OSAKA – At least 270 elementary and junior high schools were damaged by floods and mudslides earlier this month caused by torrential rain, the education ministry said Tuesday.
The western prefectures of Okayama, Hiroshima and Ehime — where most of the more than 200 deaths occurred in the disasters — reported that around 150 schools had closed, with many unable to resume classes, according to the Ministry of Education, Culture, Sports, Science and Technology.
Schools were also affected in Hokkaido and Okinawa.
The death toll from the rain disaster in western Japan stands at 222, according to the National Police Agency, while the Fire and Disaster Management Agency said 4,700 people were still evacuated as of Monday evening.
The torrential rain, as well as a typhoon that preceded it, have pummeled agricultural and fisheries industries nationwide, with the government estimating the damage at about ¥53 billion ($472 million) and warning that figure could rise.
Prime Minister Shinzo Abe is planning to visit Hiroshima Prefecture on Saturday to inspect the damage, said a member of his ruling Liberal Democratic Party.
Some schools have, in effect, started summer break. The education ministry said teachers and parents need be aware of any psychological effects minors may have experienced, as well as keeping an eye out for delays to progress in the school curriculum due to the disaster.
“I am shocked that I cannot go to school,” said a 13-year-old female junior high student in Kurashiki, Okayama, adding that her uniform and study materials were soaked in floodwater.
A junior high school in Takahashi, also in Okayama, managed to resume classes Tuesday after being closed for a week. “I am worried about whether I can catch up with my studies,” said one student. An elementary school on the remote island of Nuwa, off Matsuyama, Ehime, lost two of six children to mudslides caused by the heavy rain.
Prior to resuming class, a school counselor met with each of the remaining four pupils to see if they are mentally ready to attend classes. The school said it will continue to check their condition through such monitoring.
“It was a sudden goodbye, and I still cannot believe it happened,” said Toshi Yamaguchi, the school’s principal, referring to the deceased students. “I wanted to talk more with them.” In areas where water supplies remain cut off, authorities are worried about potential disasters caused by fire.
Municipal governments are warning that flooded vehicles and solar power generation equipment at collapsed homes could start fires, while local firefighters say their operations could be hindered if they cannot use fire hydrants.
Vehicles exposed to water could cause fires when electric systems malfunction, said an official at the Land, Infrastructure and Transport Ministry, urging owners to consult maintenance service providers before starting engines.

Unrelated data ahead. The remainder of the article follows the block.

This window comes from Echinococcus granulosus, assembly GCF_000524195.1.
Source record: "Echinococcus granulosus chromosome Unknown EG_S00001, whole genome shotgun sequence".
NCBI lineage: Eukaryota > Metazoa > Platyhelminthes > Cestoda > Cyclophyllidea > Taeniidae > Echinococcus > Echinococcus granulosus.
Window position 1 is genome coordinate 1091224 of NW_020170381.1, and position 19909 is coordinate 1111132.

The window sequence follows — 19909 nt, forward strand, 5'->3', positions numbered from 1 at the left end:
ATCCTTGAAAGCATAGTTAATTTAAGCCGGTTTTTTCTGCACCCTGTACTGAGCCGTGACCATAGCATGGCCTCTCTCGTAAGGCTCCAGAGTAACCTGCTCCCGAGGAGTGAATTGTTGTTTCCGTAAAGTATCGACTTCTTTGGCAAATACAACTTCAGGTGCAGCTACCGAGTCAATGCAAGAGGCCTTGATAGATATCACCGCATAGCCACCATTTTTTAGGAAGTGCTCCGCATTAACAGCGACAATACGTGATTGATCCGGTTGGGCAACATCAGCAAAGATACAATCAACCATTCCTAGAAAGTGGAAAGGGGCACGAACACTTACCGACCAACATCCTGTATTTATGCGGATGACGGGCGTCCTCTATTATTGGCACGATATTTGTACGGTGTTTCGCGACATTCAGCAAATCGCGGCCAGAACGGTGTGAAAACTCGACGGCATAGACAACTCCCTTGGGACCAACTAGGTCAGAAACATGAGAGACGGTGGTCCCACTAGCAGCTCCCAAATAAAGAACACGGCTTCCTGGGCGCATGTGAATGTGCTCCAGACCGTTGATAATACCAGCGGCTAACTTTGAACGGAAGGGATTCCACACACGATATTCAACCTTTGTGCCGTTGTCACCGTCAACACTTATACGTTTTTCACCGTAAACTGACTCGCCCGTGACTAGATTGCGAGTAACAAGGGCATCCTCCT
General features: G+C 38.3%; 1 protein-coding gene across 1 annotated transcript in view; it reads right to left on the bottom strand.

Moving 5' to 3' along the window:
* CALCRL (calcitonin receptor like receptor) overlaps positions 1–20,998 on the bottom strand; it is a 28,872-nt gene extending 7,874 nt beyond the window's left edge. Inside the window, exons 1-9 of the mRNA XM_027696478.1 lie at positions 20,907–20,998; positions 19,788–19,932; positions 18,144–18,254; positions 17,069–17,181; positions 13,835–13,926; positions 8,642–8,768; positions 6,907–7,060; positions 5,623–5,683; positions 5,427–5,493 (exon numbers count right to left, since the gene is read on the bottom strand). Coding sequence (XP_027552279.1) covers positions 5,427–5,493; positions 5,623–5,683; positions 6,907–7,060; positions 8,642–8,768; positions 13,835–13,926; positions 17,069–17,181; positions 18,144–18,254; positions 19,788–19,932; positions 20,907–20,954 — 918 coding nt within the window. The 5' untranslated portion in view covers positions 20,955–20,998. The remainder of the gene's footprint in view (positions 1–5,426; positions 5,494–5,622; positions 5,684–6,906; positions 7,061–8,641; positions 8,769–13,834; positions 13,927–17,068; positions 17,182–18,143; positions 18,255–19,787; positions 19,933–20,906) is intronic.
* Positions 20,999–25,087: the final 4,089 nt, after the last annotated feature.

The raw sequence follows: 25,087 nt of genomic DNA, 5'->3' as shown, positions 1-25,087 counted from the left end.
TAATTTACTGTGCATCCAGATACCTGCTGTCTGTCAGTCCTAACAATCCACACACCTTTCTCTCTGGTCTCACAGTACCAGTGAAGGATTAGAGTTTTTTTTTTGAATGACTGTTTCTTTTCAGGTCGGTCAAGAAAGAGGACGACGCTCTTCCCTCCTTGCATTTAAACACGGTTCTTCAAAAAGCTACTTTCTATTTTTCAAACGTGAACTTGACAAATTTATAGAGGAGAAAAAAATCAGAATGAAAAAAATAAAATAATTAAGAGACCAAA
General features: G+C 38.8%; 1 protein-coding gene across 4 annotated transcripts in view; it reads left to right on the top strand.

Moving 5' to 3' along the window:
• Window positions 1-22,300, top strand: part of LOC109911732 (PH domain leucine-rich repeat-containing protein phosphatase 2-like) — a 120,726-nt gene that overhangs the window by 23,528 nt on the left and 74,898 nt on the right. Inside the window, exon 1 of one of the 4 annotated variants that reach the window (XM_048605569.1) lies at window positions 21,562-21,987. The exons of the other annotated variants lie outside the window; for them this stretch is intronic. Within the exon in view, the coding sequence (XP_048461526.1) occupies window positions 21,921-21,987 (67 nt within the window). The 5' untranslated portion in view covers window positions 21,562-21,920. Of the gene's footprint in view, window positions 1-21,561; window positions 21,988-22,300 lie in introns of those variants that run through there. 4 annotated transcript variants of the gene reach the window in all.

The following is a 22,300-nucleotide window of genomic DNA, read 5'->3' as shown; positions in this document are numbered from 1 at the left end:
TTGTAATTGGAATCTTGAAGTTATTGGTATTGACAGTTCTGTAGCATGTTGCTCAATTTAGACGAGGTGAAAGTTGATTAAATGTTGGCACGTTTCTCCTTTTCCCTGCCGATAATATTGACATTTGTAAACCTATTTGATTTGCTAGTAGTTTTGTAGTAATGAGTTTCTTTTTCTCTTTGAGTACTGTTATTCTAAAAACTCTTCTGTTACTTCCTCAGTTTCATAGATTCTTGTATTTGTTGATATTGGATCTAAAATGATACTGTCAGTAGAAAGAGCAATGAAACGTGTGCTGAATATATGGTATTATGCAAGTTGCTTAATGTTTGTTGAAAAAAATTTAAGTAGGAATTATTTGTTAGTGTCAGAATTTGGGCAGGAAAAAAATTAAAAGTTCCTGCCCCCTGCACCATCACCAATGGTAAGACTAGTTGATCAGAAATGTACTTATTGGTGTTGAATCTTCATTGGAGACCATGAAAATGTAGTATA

Five fire incidents caused by solar panels have already been reported in Mabicho, Kurashiki, where more than 4,000 housing buildings were flooded, according to the city.
Firefighters in Uwajima, Ehime, where some areas are still without water supplies, are now considering drawing water from rivers or the sea
The latest disaster has also highlighted the need to reassess flood risks near irrigation ponds, with only four of the 21 reservoirs that overflowed due to the heavy rain having been designated as priority areas for disaster mitigation steps, according to government officials.
A 3-year-old girl died in Fukuyama, Hiroshima Prefecture, because her house was washed away after an irrigation pond failed. The pond was not designated as a priority area, according to the city government.
Ponds with the designation can receive government subsidies more smoothly than other areas to take steps to minimize the risk of serious damage from downpours and other disasters.
The Ministry of Agriculture, Forestry and Fisheries now plans to designate all irrigation ponds as priority areas, provided houses are located downstream of the ponds, according to ministry officials.
There are around 200,000 artificial ponds nationwide that have been created to secure water for agricultural use in areas that often face water shortages. But only about 11,000 of them have received the designation and some local governments have been slow in creating hazard maps showing areas with the potential for flooding.
Geographer Kazuko Uchida said some local governments are too busy to devise hazard maps because they have so many ponds to deal with.
“Nearby residents need to be aware of the danger,” said Uchida, a professor emeritus at Okayama University.
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